The Federal Arbitration Act (“FAA”) codified “the liberal federal policy favoring arbitration . . . .” AT&T Mobility LLC v. Concepcion, 563 U.S. 333, 339 (2011) (quoting Moses H. Cone Mem'l Hosp. v. Mercury Constr. Corp., 460 U.S. 1, 24 (1983)). It states [a] written provision in any . . . contract evidencing a transaction involving commerce to settle by arbitration a controversy thereafter arising out of such contract . . . shall be valid, irrevocable, and enforceable, save upon such grounds as exist at law or in equity for the revocation of any contract.” 9 U.S.C. § 2. When presented with a motion to compel arbitration, a court's review is limited to determining (1) whether the agreement is valid and (2) whether the agreement encompasses the dispute. Samson v. NAMA Holdings, LLC, 637 F.3d 915, 923 (9th Cir. 2011). In addressing these issues, courts are required to adopt a rule of contract construction favoring arbitration. Kuehner v. Dickinson & Co., 84 F.3d 316, 319 (9th Cir. 1996), as amended (July 5, 1996). In addition, “the party resisting arbitration bears the burden of proving that the claims at issue are unsuitable for arbitration.” Green Tree Fin. Corp.-Alabama v. Randolph, 531 U.S. 79, 91 (2000). If a valid agreement exists encompassing the dispute, then courts are called to “rigorously enforce” the arbitration agreement. Id. (quoting Dean Witter Reynolds Inc. v. Byrd, 470 U.S. 213, 221 (1985). In addition, if a court enforces an arbitration agreement, the court “may either stay the action or dismiss it outright when . . . the court determines that all of the claims raised in the action are subject to arbitration.” Johnmohammadi v. Bloomingdale's, Inc., 755 F.3d 1072, 1074 (9th Cir. 2014).

Cracker Barrel argues the four named Plaintiffs are subject to the Agreement because it is valid and encompasses the claims at issue. (Doc. 21 at 2-5). Plaintiffs do not dispute that the Agreement, if valid, would encompass their claims. However, Plaintiffs challenge the Agreement's validity on the grounds that it is substantively and procedurally unconscionable. First, Plaintiffs argue that the Agreement is invalid under the effective vindication doctrine. (Doc. 29 at 5). Second, Plaintiffs argue the Agreement's confidentiality requirement is unenforceable. (Id. at 13). Third, Plaintiffs argue the Agreement violates Arizona law. (Id.) Finally, Plaintiffs argue the Agreement is procedurally unconscionable. (Id. at 17). The Court addresses each argument in turn.

a. Whether the Effective Vindication Doctrine Invalidates the Agreement

Plaintiffs argue the Court should invalidate the Agreement because it does not guarantee that the prevailing party will be entitled to an award of attorney fees and costs. Normally, prevailing plaintiffs in an FLSA action are entitled to such an award. 29 U.S.C. § 216(b). Plaintiffs argue certain provisions of the Agreement grant the arbitrator discretion to award fees, which presents the possibility that their right to attorney fees and costs might not be vindicated through arbitration. (Doc. 29 at 9).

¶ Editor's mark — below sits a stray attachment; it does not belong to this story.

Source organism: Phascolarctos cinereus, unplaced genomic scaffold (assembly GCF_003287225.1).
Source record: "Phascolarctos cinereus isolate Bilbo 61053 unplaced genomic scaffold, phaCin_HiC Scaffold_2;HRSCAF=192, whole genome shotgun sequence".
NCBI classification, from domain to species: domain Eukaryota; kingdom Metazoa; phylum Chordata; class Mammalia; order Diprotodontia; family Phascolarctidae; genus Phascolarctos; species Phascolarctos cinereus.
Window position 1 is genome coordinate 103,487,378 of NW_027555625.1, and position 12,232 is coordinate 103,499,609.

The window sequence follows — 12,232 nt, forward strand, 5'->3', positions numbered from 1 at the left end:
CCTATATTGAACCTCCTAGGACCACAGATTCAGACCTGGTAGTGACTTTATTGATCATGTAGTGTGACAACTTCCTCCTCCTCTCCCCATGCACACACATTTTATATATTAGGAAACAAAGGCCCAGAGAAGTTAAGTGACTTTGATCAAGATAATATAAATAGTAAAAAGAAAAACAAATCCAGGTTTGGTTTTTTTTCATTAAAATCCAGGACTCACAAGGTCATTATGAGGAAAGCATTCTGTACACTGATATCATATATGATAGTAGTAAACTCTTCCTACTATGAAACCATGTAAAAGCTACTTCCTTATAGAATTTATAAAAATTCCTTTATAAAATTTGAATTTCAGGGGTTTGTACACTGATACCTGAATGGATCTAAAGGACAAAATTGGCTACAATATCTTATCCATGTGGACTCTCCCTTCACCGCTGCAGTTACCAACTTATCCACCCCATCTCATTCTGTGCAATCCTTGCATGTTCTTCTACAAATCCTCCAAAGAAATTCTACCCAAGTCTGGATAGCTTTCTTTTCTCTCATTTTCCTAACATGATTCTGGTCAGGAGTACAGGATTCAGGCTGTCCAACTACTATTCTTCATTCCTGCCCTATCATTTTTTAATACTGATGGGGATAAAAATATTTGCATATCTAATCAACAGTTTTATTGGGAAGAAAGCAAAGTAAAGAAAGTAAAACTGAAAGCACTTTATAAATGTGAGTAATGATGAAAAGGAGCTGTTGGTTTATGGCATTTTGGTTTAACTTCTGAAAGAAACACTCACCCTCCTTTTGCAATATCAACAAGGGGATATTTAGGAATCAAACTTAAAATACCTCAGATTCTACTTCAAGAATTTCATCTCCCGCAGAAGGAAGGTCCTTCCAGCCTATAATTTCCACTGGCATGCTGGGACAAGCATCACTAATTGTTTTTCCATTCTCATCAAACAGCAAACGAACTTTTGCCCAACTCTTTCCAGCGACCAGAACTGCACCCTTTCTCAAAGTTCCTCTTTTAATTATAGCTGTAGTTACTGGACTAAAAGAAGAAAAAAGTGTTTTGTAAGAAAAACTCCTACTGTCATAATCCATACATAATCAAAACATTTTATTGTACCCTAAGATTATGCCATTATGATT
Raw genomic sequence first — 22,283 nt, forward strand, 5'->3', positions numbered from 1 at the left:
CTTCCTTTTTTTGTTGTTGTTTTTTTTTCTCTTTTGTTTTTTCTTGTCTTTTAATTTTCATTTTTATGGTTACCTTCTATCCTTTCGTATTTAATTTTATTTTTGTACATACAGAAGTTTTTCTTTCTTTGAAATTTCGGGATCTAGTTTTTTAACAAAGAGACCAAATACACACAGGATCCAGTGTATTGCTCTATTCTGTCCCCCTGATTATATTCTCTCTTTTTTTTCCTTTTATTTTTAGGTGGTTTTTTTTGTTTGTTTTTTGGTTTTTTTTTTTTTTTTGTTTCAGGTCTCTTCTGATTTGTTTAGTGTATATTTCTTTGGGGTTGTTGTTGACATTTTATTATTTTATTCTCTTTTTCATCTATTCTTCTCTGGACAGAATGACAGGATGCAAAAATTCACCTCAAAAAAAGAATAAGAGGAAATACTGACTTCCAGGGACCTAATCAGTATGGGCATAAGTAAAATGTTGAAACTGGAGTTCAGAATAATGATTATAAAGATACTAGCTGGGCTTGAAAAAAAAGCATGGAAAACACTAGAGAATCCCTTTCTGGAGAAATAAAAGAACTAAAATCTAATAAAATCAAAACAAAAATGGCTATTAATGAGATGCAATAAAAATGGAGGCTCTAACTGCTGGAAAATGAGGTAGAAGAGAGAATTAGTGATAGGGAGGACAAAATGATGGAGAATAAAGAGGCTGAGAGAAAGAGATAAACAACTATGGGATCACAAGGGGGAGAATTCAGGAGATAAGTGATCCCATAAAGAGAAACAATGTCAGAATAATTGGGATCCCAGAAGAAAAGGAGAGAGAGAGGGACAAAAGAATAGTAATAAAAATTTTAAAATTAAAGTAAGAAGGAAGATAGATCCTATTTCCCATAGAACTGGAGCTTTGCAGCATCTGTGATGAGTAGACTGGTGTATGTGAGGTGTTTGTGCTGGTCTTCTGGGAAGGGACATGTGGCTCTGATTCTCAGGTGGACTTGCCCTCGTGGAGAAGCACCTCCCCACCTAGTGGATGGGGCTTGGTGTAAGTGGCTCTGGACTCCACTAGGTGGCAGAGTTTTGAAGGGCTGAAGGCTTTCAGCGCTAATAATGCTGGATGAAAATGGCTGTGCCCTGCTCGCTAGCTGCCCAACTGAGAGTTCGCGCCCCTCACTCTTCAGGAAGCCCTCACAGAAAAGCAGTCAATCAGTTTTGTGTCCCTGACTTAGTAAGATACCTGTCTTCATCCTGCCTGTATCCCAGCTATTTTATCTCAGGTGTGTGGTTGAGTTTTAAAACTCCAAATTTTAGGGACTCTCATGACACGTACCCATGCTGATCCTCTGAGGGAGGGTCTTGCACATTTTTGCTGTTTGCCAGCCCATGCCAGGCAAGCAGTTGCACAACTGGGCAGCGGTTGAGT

Plaintiffs ask the Court to adopt the “effective vindication” doctrine as articulated by the Tenth Circuit. See Nesbitt v. FCNH, Inc., 811 F.3d 371, 376 (10th Cir. 2016). This doctrine, originally developed from Supreme Court dictum, invalidates arbitration agreements on public policy grounds when an agreement waives a party's right to pursue statutorily guaranteed remedies. Id. at 377 (citing Mitsubishi Motors Corp. v. Soler Chrysler-Plymouth, Inc., 473 U.S. 614, 637 n.19 (1985)). Here, because the Agreement does not require the arbitrator to award attorney fees and costs if Plaintiffs were to prevail, Plaintiffs claim their statutory rights will not be adequately vindicated by the Agreement, and it should therefore be found invalid. Cracker Barrel argues it is unnecessary to decide whether to employ the effective vindication doctrine because Plaintiffs' statutory rights to attorney fees and costs are not at risk. (Doc. 39 at 8).

The Agreement states an “Arbitrator may award any relief to either party to which Cracker Barrel or [the employee] may be entitled by law.” (Doc. 21-3 at 4). Plaintiffs interpret this to mean the arbitrator wields the discretion to award FLSA fees and costs. Cracker Barrel, however, cites several cases in which courts have interpreted similar langue to mean the arbitrator shall issue an award when the underlying statutory right requires one. See Bell v. Ryan Transp. Serv., Inc., 176 F.Supp.3d 1251, 1260 (D. Kan. 2016) ([C]ourts have uniformly rejected this argument [that the arbitrator may decline to issue an attorney fee award under the FLSA] for various reasons, including the persuasive reason that such language simply contemplates those statutes which allow but do not require an award of fees.”); Smith v. Vmware, Inc., 2016 WL 54120 at *6 (N.D. Cal. Jan. 5, 2016) (construing “may” as requiring an arbitrator...